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F=ma Confusion about answer given for F

  1. Nov 14, 2012 #1
    Hi,

    I'm reading a book and one of the questions asks: how much force is required to give an object weighing 3000lb an acceleration of 12ft/sec2?

    I calculated this as F=3000x12=36,000pdl. The answer given is "1125 force" (36,000/32). Why is this? Why isn't it just 36,000pdl?
     
  2. jcsd
  3. Nov 14, 2012 #2

    SteamKing

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    If an object weighs 3000 lbs, that 3000 lbs is not the same as its mass.
     
  4. Nov 14, 2012 #3
    I think you need to find the mass. They give you the weight.

    The acceleration on earth due to gravity is 32.174 ft/s^2. Divide the weight of the object by the acceleration on earth due to gravity and that will be the mass in pounds.

    I have not worked in imperial units that much but I think the pound has two definitions; mass pounds and force pounds. In the metric system the unit for mass is the gram and the unit for weight is the newton. Weight is simply force exerted by an object with a field of gravity on an object.

    After when you have the mass you multiply the mass by the acceleration given.

    I'm on my phone so I can't write it out but I calculated it and it works out.
     
  5. Nov 14, 2012 #4
    Thanks TheAbsoluTurk! I was so confused by the fact that the book states that pounds is the mass and poundals is the weight, such that when he stated pounds of weight I was unsure which of the two he meant.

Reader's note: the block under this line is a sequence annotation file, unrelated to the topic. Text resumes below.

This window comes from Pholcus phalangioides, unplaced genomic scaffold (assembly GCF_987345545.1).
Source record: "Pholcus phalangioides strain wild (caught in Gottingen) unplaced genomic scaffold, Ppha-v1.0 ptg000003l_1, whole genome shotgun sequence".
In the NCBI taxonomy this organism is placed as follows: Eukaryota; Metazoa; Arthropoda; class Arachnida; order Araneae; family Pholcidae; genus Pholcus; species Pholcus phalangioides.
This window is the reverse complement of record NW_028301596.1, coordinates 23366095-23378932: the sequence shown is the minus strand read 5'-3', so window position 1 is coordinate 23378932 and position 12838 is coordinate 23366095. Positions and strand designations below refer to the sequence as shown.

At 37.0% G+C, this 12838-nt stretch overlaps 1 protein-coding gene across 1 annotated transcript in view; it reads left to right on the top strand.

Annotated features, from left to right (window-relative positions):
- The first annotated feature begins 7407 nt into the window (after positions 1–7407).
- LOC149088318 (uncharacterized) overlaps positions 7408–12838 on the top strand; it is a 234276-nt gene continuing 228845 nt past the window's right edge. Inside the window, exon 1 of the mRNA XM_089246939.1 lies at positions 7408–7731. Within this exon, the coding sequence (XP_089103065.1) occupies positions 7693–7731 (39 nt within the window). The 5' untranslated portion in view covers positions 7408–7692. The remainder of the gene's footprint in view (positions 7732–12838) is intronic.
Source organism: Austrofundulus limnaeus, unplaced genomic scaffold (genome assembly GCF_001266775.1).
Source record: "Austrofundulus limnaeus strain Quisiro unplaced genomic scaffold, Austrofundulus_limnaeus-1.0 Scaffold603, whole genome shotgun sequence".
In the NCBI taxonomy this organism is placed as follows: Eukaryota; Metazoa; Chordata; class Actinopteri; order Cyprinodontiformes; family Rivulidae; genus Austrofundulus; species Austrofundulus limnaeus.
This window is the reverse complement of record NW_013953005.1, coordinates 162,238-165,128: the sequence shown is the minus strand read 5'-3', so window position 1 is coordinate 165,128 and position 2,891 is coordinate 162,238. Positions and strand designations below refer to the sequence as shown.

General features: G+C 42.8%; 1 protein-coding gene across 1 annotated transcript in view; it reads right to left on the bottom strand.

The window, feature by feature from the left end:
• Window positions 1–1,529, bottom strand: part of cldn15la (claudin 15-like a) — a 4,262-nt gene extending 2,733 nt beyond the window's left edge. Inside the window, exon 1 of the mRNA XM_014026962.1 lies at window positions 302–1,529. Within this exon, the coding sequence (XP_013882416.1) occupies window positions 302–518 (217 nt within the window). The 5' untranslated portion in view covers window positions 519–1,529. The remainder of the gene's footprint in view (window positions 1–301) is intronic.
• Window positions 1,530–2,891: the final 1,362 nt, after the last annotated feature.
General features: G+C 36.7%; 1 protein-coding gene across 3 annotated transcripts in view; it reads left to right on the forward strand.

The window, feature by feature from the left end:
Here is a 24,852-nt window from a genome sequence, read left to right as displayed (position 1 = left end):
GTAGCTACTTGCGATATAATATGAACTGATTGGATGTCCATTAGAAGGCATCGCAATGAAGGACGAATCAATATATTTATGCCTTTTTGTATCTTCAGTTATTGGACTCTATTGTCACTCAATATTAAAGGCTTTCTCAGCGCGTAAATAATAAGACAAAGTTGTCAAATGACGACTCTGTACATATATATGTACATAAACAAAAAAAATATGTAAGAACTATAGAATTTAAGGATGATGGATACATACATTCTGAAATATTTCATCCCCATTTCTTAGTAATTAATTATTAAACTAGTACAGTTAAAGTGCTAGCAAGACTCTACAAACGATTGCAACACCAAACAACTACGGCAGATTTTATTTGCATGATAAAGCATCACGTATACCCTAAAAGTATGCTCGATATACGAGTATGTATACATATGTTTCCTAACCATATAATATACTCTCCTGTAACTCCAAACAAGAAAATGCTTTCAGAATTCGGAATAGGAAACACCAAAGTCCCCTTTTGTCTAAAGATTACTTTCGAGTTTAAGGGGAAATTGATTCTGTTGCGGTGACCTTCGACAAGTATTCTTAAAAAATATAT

This makes sense now: I find out the mass of the automobile on earth and then find the force required to make it reach an acceleration of 12ft/sec2 in the horizontal direction.
     
  6. Nov 14, 2012 #5

    PhanthomJay

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    The United States of America, and to some extent Myanmar, are the last of the world's countries to stick with the non-SI units of measurements, where force and weight is measured in pounds, and mass is measured in slugs. Forget about concepts of poundals and pound mass, as they are no longer used, and inconsistent with Newton's 2nd law. An objects mass in slugs is its weight on earth in pounds divided by 32. Mass is independent of the planet it is located on. Weight is very much dependent on the planet. Just as, by definition, a 1 N force will accelerate a 1 kg mass at 1m/sec^2, a 1 pound force will acelerate a 1 slug mass at 1 ft/sec^2. For your problem , the objects mass is 3000/32 = 93.75 slugs, and the net force required to accelerate it at 12 ft/sec^2 is 93.75(12) = 1125 pounds (1125 lb), per newton 2. I'd personally toss out any text that uses poundals or pound mass as a unit of measure. As uncomfortable an unorthodox the USA units may be, they are here to stay in the USA for a long long long time.
     
  7. Nov 14, 2012 #6
    Thank you for the information. I had no knowledge of the slug.

    Here in Canada we're sort of in the middle; no one gives weight or height in kilograms or centimeters but our traffic signs are in km/h. Giving weight in kilograms would be wrong but the newton I'm assuming is either unknown or completely unintuitive to most people.
     
  8. Nov 14, 2012 #7

    PhanthomJay

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    Out of curiosity, in Canada, when a kid's height and weight are measured in school, his/her height is given in _____ and weight in ____. Please fill in the blanks.
     
  9. Nov 14, 2012 #8
    I've never had my weight or height measured in school.

    Just to give you an idea of how far along I am in the 'metrification' process, I graduated from high school this year.
     
  10. Nov 15, 2012 #9

    mfb

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    But probably somewhere else?

    The CIA factbook adds Liberia to that list. Both Liberia and Myanmar are switching to SI-units. It is ridiculous, but the US will be the last country to adopt SI-units.